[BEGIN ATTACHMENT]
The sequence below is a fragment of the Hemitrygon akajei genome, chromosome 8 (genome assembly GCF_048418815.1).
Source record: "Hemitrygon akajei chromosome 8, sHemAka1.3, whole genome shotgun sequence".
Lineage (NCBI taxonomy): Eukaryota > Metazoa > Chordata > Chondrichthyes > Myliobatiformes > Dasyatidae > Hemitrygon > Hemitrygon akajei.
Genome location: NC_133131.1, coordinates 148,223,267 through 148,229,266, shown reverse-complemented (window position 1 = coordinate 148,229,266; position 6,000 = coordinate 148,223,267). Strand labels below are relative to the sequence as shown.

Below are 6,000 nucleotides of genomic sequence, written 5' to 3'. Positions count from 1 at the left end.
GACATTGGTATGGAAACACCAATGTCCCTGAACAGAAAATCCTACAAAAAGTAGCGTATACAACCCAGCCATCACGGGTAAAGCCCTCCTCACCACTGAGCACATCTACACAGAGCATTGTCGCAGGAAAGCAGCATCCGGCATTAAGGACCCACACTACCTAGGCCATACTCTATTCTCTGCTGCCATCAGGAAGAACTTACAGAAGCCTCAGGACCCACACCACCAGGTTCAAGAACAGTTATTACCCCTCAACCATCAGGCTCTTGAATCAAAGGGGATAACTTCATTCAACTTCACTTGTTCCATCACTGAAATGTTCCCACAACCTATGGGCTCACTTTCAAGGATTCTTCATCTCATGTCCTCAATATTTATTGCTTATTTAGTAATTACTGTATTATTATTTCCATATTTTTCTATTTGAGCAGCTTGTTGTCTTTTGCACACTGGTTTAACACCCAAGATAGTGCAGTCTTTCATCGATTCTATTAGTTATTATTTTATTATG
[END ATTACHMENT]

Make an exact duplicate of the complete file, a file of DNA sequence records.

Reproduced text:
The sequence below is a fragment of the Hemitrygon akajei genome, chromosome 8 (genome assembly GCF_048418815.1).
Source record: "Hemitrygon akajei chromosome 8, sHemAka1.3, whole genome shotgun sequence".
Lineage (NCBI taxonomy): Eukaryota > Metazoa > Chordata > Chondrichthyes > Myliobatiformes > Dasyatidae > Hemitrygon > Hemitrygon akajei.
Genome location: NC_133131.1, coordinates 148,223,267 through 148,229,266, shown reverse-complemented (window position 1 = coordinate 148,229,266; position 6,000 = coordinate 148,223,267). Strand labels below are relative to the sequence as shown.

Below are 6,000 nucleotides of genomic sequence, written 5' to 3'. Positions count from 1 at the left end.
GACATTGGTATGGAAACACCAATGTCCCTGAACAGAAAATCCTACAAAAAGTAGCGTATACAACCCAGCCATCACGGGTAAAGCCCTCCTCACCACTGAGCACATCTACACAGAGCATTGTCGCAGGAAAGCAGCATCCGGCATTAAGGACCCACACTACCTAGGCCATACTCTATTCTCTGCTGCCATCAGGAAGAACTTACAGAAGCCTCAGGACCCACACCACCAGGTTCAAGAACAGTTATTACCCCTCAACCATCAGGCTCTTGAATCAAAGGGGATAACTTCATTCAACTTCACTTGTTCCATCACTGAAATGTTCCCACAACCTATGGGCTCACTTTCAAGGATTCTTCATCTCATGTCCTCAATATTTATTGCTTATTTAGTAATTACTGTATTATTATTTCCATATTTTTCTATTTGAGCAGCTTGTTGTCTTTTGCACACTGGTTTAACACCCAAGATAGTGCAGTCTTTCATCGATTCTATTAGTTATTATTTTATTATG